In a Coffee Shop in the Plaza on Weed Street
Between mouthfuls of wheat bagel drowned in cream cheese
a small white bead perched in the stubble of aspiring moustache,
he told me about his drive home to the suburbs
for Christmas – he declared “You can’t write about this, Christmas
has become the farthest thing from ‘poetic.’” He went into particulars
of the drive: unseasonable warmth, sunlight, geese, snow or no snow,
bent fluorescent tubes and blinking bulbs patiently awaiting night.
For a while I was distracted by a man at the table by the bathroom,
busy with razorblades, nub pencil perched sentry-like near the crown
of his skull behind his ear. A spinning compass needle, blue gridded paper,
involved entirely with a solitary task. “… sickly interpretation of intent…”
In the corner near the door, a small child’s hand held by a mother,
speaking softly like old friends. A boy with a soft brimmed cap, three scarves
layered and contra-patterned, divided by the strap of a messenger’s pack
and a cup too large for his hands. He begins tapping two chapped fingers
to the beat of a tired song that everyone began to tap to. The magnificent swell
of a coffee shop tapping. We went on like this and cleaned our table and left.
Walking home, I noticed a set of couch cushions hidden behind a pillar
under the highway overpass. Wounded wreathes left in a vacant lot
where troop 19 had been selling trees. I recalled his story:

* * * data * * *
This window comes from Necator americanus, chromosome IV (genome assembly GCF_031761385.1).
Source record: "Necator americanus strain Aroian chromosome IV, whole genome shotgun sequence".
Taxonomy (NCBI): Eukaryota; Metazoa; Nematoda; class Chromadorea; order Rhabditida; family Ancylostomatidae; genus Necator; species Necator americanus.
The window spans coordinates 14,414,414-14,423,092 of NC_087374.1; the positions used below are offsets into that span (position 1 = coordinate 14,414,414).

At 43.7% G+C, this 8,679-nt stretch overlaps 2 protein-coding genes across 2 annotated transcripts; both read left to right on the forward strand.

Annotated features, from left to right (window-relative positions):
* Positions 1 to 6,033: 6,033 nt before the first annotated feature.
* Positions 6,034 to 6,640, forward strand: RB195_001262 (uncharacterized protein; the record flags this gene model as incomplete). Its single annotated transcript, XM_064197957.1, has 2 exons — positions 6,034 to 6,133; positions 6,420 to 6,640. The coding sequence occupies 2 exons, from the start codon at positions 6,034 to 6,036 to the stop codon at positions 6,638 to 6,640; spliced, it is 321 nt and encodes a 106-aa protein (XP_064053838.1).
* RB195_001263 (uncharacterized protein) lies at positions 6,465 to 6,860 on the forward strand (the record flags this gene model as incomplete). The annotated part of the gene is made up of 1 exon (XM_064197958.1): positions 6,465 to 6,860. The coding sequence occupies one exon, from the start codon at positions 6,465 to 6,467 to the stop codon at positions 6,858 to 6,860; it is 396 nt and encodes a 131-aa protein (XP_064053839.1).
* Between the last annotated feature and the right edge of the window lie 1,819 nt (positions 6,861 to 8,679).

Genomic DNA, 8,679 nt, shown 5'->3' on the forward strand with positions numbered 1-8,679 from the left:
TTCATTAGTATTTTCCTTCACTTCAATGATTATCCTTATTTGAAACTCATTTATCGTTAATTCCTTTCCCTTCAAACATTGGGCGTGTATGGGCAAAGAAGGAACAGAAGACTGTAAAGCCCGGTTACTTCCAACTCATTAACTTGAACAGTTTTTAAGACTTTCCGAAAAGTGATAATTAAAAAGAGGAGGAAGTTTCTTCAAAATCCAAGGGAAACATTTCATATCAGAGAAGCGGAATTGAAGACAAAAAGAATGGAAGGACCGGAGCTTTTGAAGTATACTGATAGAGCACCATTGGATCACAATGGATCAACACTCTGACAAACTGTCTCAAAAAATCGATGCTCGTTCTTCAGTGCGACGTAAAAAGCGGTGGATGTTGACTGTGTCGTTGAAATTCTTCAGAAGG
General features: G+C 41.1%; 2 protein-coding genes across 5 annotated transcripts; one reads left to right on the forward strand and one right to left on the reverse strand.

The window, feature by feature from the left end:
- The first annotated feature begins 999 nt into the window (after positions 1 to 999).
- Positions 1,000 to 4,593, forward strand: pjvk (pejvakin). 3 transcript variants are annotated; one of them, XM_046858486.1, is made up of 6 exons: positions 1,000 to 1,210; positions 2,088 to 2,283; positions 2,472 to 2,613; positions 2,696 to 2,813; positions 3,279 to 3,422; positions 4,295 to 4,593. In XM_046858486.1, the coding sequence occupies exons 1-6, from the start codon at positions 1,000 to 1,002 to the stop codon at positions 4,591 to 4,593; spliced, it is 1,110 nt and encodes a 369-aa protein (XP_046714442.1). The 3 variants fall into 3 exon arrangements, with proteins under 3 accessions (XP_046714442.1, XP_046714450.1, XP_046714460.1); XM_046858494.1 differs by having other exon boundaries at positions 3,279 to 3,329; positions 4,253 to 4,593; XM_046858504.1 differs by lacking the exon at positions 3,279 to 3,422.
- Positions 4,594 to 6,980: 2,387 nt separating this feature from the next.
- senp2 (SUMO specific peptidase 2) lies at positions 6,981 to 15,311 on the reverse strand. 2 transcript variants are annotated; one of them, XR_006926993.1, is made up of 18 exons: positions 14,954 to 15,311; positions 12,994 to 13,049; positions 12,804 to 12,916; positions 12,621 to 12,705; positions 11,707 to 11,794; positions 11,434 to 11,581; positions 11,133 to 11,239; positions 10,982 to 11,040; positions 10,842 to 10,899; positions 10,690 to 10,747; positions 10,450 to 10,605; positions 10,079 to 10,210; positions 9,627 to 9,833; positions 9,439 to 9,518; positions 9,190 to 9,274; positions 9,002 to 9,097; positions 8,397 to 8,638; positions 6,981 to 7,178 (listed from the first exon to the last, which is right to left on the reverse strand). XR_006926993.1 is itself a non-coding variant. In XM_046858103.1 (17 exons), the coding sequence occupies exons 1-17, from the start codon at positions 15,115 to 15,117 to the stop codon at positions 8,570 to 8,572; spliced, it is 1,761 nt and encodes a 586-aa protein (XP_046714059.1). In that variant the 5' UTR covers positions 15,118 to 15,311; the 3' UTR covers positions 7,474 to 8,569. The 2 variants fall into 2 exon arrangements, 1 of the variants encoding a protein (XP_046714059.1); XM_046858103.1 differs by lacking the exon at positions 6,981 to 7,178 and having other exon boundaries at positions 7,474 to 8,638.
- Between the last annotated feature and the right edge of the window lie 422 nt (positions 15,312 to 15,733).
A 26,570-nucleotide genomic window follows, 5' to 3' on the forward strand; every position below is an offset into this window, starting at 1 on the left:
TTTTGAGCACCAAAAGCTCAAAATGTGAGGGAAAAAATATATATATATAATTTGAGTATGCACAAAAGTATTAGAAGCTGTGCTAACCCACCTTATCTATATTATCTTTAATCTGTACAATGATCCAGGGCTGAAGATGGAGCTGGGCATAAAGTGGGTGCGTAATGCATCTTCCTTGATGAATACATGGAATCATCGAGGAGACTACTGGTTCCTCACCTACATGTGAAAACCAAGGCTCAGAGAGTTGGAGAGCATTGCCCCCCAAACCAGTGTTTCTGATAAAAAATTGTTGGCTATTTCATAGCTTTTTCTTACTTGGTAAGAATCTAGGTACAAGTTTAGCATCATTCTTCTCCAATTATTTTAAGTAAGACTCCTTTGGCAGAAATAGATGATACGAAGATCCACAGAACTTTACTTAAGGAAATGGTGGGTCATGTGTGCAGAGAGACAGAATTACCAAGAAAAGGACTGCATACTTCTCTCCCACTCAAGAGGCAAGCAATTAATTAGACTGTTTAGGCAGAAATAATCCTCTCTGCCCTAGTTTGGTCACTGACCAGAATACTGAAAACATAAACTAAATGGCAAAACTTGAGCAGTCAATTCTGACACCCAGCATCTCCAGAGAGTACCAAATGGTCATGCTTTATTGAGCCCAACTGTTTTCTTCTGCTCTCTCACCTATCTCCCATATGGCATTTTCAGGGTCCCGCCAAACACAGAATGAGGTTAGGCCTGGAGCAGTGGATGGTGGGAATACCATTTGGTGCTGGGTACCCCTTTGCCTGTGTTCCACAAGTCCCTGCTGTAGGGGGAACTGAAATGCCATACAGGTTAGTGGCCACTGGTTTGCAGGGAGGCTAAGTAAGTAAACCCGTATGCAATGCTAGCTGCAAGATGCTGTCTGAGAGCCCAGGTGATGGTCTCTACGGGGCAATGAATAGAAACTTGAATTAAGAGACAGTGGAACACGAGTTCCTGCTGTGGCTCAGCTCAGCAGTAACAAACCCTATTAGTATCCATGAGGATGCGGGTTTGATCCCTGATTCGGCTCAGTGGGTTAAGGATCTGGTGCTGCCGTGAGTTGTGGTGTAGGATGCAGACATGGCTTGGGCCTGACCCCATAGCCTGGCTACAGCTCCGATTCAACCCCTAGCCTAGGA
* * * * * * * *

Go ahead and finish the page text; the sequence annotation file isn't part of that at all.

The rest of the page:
It was not until he left, 12:15am, once everyone had fallen to sleep
when he caught the eye of the tree, it being the only light of the room,
humming dutifully in what slight pine scent still lingered, unwrapped
boxes stacked among their own colorful rind. On the drive back
into the city, the earth seemed to rise and it rained and he began
to believe everything he’d heard, he began to worry that he had not
locked the door behind him – he told of the terrible images
he imagined, the plunder and murder, the lungfuls of smoke
that rose in his mind’s eye, as fire drank up everything inside –
how the owl and deer would freeze in its warmth. He said,
setting the last bite of bagel into the basket, that he cried
for a few miles. It was late, there were no other cars on the road
and he went home to an empty apartment, set his keys on the table
and cinched the mouth of the trash, which had begun to smell.
He had his hood up, avoided puddles, and when he lifted the dumpster lid
two rats sat up on their hind legs, looking up at him like their god
had just open the tin can of the sky to bathe them in the light
of the flickering streetlamp. He didn’t flinch, he said, he dropped
the sack of trash on top of them with a chirp and waft of sour air.
He heard a child crying in a garden apartment, then the hush of a mother.
The pepper trees were bare but supple, not yet brittle from cold, they reached
into the sky, he was certain, trying to peel back the clouds
at the aperture of star, the one star left in the growing manger of smog.